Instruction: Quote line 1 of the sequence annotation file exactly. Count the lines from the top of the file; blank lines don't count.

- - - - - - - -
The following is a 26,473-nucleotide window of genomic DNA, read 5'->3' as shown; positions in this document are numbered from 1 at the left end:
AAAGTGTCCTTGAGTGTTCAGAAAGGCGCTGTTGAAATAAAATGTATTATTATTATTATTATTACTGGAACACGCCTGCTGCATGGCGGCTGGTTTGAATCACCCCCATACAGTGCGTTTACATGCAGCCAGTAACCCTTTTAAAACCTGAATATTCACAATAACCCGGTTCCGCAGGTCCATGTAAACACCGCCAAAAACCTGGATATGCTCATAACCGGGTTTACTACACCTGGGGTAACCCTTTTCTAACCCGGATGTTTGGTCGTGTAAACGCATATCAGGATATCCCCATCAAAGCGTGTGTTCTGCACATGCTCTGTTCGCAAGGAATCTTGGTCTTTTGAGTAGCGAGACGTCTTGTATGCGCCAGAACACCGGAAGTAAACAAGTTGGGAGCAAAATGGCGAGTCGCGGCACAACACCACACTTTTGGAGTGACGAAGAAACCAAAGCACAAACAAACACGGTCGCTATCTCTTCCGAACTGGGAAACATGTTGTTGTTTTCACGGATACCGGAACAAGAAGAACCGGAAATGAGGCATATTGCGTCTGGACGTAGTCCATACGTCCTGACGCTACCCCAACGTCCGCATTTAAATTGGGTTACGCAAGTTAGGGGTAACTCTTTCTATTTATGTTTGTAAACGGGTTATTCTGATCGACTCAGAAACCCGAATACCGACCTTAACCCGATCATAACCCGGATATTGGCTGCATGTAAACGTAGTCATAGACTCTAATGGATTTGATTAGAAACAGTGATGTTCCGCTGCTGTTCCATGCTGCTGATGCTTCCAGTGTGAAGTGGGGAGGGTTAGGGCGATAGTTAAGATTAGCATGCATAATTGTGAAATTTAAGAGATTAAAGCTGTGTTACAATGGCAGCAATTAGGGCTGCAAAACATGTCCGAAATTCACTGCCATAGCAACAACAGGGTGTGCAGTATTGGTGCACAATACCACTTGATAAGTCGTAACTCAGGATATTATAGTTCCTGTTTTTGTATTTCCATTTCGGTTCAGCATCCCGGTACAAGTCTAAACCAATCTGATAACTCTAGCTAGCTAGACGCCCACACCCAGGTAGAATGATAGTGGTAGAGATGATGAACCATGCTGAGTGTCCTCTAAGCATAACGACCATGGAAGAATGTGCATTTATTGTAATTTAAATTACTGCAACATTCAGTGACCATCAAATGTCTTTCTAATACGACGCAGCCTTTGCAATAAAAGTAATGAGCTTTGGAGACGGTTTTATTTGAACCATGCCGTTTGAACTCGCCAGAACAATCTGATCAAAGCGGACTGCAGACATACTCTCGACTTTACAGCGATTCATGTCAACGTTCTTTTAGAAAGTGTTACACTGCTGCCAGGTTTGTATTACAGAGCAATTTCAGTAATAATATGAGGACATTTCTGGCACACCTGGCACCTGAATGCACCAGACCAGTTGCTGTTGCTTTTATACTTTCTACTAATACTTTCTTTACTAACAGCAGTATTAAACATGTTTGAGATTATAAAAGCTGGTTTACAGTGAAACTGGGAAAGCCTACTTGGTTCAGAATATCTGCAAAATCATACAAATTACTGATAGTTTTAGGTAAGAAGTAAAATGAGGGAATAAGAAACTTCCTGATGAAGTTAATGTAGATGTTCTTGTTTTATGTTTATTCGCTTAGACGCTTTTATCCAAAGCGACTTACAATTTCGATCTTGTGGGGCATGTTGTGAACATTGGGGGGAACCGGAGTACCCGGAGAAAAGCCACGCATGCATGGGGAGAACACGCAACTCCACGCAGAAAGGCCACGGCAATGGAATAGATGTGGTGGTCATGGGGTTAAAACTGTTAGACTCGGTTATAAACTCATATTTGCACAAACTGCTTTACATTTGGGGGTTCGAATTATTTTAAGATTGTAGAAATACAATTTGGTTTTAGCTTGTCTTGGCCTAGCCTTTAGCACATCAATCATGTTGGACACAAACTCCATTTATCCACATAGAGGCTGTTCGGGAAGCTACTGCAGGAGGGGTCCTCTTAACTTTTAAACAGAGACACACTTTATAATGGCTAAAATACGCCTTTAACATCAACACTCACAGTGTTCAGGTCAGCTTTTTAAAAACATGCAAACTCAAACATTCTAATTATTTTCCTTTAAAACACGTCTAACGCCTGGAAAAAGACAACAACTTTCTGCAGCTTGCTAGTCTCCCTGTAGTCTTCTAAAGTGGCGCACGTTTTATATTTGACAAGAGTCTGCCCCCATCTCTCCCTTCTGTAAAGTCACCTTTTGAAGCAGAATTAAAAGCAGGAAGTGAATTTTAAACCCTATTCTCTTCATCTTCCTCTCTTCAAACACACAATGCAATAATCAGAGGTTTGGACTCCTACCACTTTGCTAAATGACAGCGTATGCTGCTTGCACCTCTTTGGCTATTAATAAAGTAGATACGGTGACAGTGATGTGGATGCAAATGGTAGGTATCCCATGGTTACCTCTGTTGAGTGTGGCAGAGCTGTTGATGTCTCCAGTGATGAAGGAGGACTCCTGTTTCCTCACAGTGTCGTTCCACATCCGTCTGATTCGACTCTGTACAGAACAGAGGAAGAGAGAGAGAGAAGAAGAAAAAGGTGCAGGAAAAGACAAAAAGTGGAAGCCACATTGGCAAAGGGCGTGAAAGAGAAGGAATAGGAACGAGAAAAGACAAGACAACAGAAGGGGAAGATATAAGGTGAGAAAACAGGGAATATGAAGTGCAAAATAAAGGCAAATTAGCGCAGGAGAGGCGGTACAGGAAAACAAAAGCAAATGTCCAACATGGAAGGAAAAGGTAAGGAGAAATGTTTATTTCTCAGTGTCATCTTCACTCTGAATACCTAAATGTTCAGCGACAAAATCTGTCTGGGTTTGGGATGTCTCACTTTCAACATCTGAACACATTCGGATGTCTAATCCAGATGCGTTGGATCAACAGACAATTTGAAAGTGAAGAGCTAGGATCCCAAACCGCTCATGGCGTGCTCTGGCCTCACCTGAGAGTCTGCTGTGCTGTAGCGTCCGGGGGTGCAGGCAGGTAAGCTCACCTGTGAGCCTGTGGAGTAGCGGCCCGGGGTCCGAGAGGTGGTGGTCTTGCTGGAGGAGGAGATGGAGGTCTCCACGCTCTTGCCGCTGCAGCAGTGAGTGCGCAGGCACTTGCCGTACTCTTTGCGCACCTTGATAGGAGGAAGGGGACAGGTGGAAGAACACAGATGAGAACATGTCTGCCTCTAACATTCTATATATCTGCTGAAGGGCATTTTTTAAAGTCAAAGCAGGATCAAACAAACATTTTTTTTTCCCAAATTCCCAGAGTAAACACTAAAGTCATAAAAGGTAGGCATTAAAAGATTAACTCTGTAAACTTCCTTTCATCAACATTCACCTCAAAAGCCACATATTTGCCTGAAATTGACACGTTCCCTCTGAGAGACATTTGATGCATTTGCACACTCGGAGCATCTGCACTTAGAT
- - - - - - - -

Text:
The following is a 26,473-nucleotide window of genomic DNA, read 5'->3' as shown; positions in this document are numbered from 1 at the left end: